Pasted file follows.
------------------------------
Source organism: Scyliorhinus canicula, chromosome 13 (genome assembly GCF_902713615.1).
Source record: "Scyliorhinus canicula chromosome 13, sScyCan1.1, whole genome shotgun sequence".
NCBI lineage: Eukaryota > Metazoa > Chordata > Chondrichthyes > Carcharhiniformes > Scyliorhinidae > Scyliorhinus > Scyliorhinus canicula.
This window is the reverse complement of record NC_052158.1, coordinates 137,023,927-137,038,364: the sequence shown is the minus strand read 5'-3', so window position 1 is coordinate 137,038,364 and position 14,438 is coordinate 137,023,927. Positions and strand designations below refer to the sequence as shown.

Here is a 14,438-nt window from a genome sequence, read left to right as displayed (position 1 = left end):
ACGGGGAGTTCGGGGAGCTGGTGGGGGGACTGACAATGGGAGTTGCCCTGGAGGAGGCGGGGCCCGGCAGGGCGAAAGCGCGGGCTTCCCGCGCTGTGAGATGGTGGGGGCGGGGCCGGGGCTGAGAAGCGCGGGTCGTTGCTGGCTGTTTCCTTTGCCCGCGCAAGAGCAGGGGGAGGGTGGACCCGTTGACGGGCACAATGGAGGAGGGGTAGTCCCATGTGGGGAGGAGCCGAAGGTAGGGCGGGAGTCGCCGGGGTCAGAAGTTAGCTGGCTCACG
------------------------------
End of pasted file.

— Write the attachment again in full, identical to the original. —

Source organism: Scyliorhinus canicula, chromosome 13 (genome assembly GCF_902713615.1).
Source record: "Scyliorhinus canicula chromosome 13, sScyCan1.1, whole genome shotgun sequence".
NCBI lineage: Eukaryota > Metazoa > Chordata > Chondrichthyes > Carcharhiniformes > Scyliorhinidae > Scyliorhinus > Scyliorhinus canicula.
This window is the reverse complement of record NC_052158.1, coordinates 137,023,927-137,038,364: the sequence shown is the minus strand read 5'-3', so window position 1 is coordinate 137,038,364 and position 14,438 is coordinate 137,023,927. Positions and strand designations below refer to the sequence as shown.

Here is a 14,438-nt window from a genome sequence, read left to right as displayed (position 1 = left end):
ACGGGGAGTTCGGGGAGCTGGTGGGGGGACTGACAATGGGAGTTGCCCTGGAGGAGGCGGGGCCCGGCAGGGCGAAAGCGCGGGCTTCCCGCGCTGTGAGATGGTGGGGGCGGGGCCGGGGCTGAGAAGCGCGGGTCGTTGCTGGCTGTTTCCTTTGCCCGCGCAAGAGCAGGGGGAGGGTGGACCCGTTGACGGGCACAATGGAGGAGGGGTAGTCCCATGTGGGGAGGAGCCGAAGGTAGGGCGGGAGTCGCCGGGGTCAGAAGTTAGCTGGCTCACG